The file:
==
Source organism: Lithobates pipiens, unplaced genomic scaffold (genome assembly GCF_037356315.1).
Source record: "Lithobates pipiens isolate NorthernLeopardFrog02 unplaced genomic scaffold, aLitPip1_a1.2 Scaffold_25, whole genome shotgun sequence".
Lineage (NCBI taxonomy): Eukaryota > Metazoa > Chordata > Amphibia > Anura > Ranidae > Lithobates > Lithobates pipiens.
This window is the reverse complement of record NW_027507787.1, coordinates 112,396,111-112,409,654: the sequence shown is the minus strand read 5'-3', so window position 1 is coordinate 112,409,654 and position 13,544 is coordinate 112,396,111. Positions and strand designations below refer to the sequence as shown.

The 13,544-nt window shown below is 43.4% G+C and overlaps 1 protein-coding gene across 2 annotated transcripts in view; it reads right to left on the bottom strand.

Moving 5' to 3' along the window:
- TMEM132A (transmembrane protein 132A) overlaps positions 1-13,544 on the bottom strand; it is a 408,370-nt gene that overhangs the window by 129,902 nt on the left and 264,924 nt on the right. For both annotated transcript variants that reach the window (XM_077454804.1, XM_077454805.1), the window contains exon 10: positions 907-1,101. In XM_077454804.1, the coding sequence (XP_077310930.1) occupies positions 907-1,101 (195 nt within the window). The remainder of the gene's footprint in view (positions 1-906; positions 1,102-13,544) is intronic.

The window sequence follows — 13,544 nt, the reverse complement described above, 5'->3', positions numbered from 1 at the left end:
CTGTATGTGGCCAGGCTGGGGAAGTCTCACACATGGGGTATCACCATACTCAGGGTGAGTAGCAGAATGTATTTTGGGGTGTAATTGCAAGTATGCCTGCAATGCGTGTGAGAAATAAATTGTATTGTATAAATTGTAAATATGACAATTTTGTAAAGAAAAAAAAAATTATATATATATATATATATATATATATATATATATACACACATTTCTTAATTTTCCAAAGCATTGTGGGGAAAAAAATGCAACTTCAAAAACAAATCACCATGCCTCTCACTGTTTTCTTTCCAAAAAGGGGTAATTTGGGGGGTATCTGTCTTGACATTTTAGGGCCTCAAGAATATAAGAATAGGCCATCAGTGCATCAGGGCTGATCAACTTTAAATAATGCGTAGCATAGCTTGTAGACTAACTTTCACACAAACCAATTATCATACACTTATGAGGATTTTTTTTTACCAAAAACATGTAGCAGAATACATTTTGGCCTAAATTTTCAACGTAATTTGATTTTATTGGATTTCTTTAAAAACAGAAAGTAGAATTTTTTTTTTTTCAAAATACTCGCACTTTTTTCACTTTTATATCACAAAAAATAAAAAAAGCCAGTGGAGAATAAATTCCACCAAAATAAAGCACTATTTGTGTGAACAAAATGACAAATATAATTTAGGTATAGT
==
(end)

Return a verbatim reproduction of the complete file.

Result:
Source organism: Lithobates pipiens, unplaced genomic scaffold (genome assembly GCF_037356315.1).
Source record: "Lithobates pipiens isolate NorthernLeopardFrog02 unplaced genomic scaffold, aLitPip1_a1.2 Scaffold_25, whole genome shotgun sequence".
Lineage (NCBI taxonomy): Eukaryota > Metazoa > Chordata > Amphibia > Anura > Ranidae > Lithobates > Lithobates pipiens.
This window is the reverse complement of record NW_027507787.1, coordinates 112,396,111-112,409,654: the sequence shown is the minus strand read 5'-3', so window position 1 is coordinate 112,409,654 and position 13,544 is coordinate 112,396,111. Positions and strand designations below refer to the sequence as shown.

The 13,544-nt window shown below is 43.4% G+C and overlaps 1 protein-coding gene across 2 annotated transcripts in view; it reads right to left on the bottom strand.

Moving 5' to 3' along the window:
- TMEM132A (transmembrane protein 132A) overlaps positions 1-13,544 on the bottom strand; it is a 408,370-nt gene that overhangs the window by 129,902 nt on the left and 264,924 nt on the right. For both annotated transcript variants that reach the window (XM_077454804.1, XM_077454805.1), the window contains exon 10: positions 907-1,101. In XM_077454804.1, the coding sequence (XP_077310930.1) occupies positions 907-1,101 (195 nt within the window). The remainder of the gene's footprint in view (positions 1-906; positions 1,102-13,544) is intronic.

The window sequence follows — 13,544 nt, the reverse complement described above, 5'->3', positions numbered from 1 at the left end:
CTGTATGTGGCCAGGCTGGGGAAGTCTCACACATGGGGTATCACCATACTCAGGGTGAGTAGCAGAATGTATTTTGGGGTGTAATTGCAAGTATGCCTGCAATGCGTGTGAGAAATAAATTGTATTGTATAAATTGTAAATATGACAATTTTGTAAAGAAAAAAAAAATTATATATATATATATATATATATATATATATATATACACACATTTCTTAATTTTCCAAAGCATTGTGGGGAAAAAAATGCAACTTCAAAAACAAATCACCATGCCTCTCACTGTTTTCTTTCCAAAAAGGGGTAATTTGGGGGGTATCTGTCTTGACATTTTAGGGCCTCAAGAATATAAGAATAGGCCATCAGTGCATCAGGGCTGATCAACTTTAAATAATGCGTAGCATAGCTTGTAGACTAACTTTCACACAAACCAATTATCATACACTTATGAGGATTTTTTTTTACCAAAAACATGTAGCAGAATACATTTTGGCCTAAATTTTCAACGTAATTTGATTTTATTGGATTTCTTTAAAAACAGAAAGTAGAATTTTTTTTTTTTCAAAATACTCGCACTTTTTTCACTTTTATATCACAAAAAATAAAAAAAGCCAGTGGAGAATAAATTCCACCAAAATAAAGCACTATTTGTGTGAACAAAATGACAAATATAATTTAGGTATAGT